Small Protoplanetary Disks in the Orion Nebula Cluster and OMC1 with ALMA
AffiliationSteward Observatory, University of Arizona
MetadataShow full item record
PublisherAmerican Astronomical Society
CitationOtter, J., Ginsburg, A., Ballering, N. P., Bally, J., Eisner, J. A., Goddi, C., Plambeck, R., & Wright, M. (2021). Small Protoplanetary Disks in the Orion Nebula Cluster and OMC1 with ALMA. Astrophysical Journal.
RightsCopyright © 2021. The American Astronomical Society. All rights reserved.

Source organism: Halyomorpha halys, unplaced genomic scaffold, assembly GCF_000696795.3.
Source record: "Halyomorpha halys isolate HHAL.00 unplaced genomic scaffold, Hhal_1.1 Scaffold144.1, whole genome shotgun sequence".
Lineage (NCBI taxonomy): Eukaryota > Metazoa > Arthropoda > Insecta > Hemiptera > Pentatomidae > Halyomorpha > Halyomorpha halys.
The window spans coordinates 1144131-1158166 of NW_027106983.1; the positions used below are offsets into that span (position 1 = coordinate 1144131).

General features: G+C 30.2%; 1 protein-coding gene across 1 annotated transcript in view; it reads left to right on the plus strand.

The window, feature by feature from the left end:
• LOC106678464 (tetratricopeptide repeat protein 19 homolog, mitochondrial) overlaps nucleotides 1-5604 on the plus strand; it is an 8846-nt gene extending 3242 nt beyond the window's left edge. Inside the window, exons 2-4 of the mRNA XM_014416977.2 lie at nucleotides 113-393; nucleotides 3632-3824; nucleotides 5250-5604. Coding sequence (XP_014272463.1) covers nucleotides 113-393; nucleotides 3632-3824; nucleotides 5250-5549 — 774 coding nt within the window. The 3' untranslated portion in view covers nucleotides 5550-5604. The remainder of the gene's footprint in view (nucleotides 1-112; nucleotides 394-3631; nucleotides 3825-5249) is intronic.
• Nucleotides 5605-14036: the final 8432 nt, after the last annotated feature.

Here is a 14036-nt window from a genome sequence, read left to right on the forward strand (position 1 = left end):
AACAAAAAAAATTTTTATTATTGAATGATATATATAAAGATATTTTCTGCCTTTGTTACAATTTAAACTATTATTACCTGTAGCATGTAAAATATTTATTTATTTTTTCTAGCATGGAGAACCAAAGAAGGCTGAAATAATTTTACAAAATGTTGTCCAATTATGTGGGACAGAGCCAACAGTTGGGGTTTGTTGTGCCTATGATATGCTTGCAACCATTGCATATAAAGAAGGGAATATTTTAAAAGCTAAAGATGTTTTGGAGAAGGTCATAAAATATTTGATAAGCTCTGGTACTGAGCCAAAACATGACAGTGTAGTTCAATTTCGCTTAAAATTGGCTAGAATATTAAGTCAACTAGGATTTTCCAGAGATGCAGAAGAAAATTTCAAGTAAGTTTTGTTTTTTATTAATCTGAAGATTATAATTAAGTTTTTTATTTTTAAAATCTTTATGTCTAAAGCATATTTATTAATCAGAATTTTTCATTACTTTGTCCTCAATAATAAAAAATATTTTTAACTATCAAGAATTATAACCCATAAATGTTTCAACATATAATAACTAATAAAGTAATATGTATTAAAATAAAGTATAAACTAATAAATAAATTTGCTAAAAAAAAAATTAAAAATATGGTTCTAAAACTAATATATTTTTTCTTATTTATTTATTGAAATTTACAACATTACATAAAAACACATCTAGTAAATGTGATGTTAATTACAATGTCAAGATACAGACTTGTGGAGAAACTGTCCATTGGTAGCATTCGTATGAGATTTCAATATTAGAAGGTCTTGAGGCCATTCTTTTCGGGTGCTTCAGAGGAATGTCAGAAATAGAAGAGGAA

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AbstractThe Orion Nebula Cluster (ONC) is the nearest dense star-forming region at ∼400 pc away, making it an ideal target to study the impact of high stellar density and proximity to massive stars (the Trapezium) on protoplanetary disk evolution. The OMC1 molecular cloud is a region of high extinction situated behind the Trapezium in which actively forming stars are shielded from the Trapezium’s strong radiation. In this work, we survey disks at high resolution with Atacama Large Millimeter/submillimeter Array at three wavelengths with resolutions of 0.″095 (3 mm; Band 3), 0.″048 (1.3 mm; Band 6), and 0.″030 (0.85 mm; Band 7) centered on radio Source I. We detect 127 sources, including 15 new sources that have not previously been detected at any wavelength. 72 sources are spatially resolved at 3 mm, with sizes from ∼8–100 au. We classify 76 infrared-detected sources as foreground ONC disks and the remainder as embedded OMC1 disks. The two samples have similar disk sizes, but the OMC1 sources have a dense and centrally concentrated spatial distribution, indicating they may constitute a spatially distinct subcluster. We find smaller disk sizes and a lack of large (>75 au) disks in both our samples compared to other nearby star-forming regions, indicating that environmental disk truncation processes are significant. While photoevaporation from nearby massive Trapezium stars may account for the smaller disks in the ONC, the embedded sources in OMC1 are hidden from this radiation and thus must truncated by some other mechanism, possibly dynamical truncation or accretion-driven contraction. © 2021. The American Astronomical Society. All rights reserved.
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